After a series of battles in central Mississippi in May 1863, Union forces backed a Confederate army into the port stronghold of Vicksburg on the Mississippi River bluffs. A premature May 19 attack on the fortifications left a thousand Union soldiers dead and wounded. On May 22, Major General Ulysses S. Grant ordered his troops to make a second and broader assault. Private Edwin A. Loosley fought in the 81st Illinois Infantry, part of Major General James B. McPherson’s 17th Army Corps, at the center of the May 22 assault. On June 1, Loosley described the battle in a letter to his wife Ann.
“[W]e went up at a double quick, formed into line, and lay down in a hurry when the rebels opened onto us the most terrific fire that troops ever sustained. They threw bushels of grape and canister from both flanks while infantry in front was pouring deadly volleys at us. All the time we were ordered not to fire a shot till we got into the rebel works and there we lay shot down like dogs by scores without the power of returning a shot in a complete trap. We were there about 10 minutes during which time 2 out of every 3 in our Company was shot…. I was to the left of the company and in a few minutes everyone in both ranks to my right for 10 yards was hit, the last one of them, leaving me solitary and alone and company ‘C’ on my left suffered nearly as bad. I would not have given a counterfeit 5 cent piece on the Southern Confederacy for my life one minute the balls were so thick. I lay there very patiently waiting for the ball to come and do its work but it did not come though they were all around me. I could have picked up a hat full of balls without getting up. They hit the ground under me and hit my clothes over me and several spent balls hit me but did not damage. After about half the regiment was killed and wounded we were ordered to charge which we did. We got about 30 yards of the rebels when we were ordered to retreat and then there was some tall running done you may be sure. The attempt to storm was a failure all round the entire lines and our loss was fearful.” Among the three thousand Union casualties was the commander of the 81st Illinois, James J. Dollins of Benton. “Our Colonel was shot through the head the top being shot off. There we lost a leader. He was the soul of bravery and honor and I felt that I lost a friend when he was gone.” Edwin, a baker before and after the war, had served Dollins as a cook. (Edwin A. Loosley Papers, SCRC.) See John Y. Simon, “An Illinois Soldier at Vicksburg,” Manuscripts, XIX, 3 (Summer 1967), 23-31.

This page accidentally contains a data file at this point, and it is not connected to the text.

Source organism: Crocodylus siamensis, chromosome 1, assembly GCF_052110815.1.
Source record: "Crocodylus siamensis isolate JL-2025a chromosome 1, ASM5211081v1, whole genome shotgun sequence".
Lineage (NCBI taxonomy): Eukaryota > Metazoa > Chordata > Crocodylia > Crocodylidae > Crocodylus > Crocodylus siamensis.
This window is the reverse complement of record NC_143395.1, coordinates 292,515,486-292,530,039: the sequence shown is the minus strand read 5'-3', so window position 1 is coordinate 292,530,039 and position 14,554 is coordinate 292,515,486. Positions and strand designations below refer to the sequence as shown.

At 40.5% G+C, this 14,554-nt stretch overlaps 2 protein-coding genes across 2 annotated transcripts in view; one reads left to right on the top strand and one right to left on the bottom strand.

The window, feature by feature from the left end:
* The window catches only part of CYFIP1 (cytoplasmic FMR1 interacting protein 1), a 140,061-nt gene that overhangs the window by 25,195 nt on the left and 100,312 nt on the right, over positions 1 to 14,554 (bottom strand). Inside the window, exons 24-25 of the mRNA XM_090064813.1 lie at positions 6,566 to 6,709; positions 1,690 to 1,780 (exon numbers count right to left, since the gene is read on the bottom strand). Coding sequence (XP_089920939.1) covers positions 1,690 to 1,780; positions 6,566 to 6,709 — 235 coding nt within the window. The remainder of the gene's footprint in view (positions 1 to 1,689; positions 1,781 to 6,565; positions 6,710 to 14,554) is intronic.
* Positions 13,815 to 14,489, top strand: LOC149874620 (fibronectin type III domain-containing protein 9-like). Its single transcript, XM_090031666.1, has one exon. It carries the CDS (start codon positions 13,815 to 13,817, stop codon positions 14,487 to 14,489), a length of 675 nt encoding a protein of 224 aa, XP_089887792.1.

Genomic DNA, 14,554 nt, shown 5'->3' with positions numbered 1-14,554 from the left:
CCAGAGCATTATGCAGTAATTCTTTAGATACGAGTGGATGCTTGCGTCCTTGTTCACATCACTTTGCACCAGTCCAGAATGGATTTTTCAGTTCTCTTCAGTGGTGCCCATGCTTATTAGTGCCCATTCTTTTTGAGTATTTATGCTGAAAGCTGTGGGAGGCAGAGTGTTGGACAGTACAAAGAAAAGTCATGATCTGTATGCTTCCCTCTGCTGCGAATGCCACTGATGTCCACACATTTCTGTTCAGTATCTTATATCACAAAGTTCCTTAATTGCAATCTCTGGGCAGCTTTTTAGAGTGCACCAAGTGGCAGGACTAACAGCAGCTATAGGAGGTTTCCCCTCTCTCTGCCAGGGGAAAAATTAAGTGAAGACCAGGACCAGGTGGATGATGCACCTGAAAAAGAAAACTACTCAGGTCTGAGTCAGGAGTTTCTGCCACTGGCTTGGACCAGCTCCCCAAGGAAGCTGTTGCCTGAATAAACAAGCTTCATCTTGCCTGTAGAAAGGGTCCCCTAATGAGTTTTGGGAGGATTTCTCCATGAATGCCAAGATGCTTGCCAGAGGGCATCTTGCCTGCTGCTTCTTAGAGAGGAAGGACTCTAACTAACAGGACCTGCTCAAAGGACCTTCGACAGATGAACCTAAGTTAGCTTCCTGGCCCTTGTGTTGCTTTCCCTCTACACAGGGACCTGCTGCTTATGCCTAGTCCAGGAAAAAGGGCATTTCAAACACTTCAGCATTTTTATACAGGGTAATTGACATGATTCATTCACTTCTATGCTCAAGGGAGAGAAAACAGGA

After the second assault failed Grant and his army dug in. The siege of Vicksburg had begun.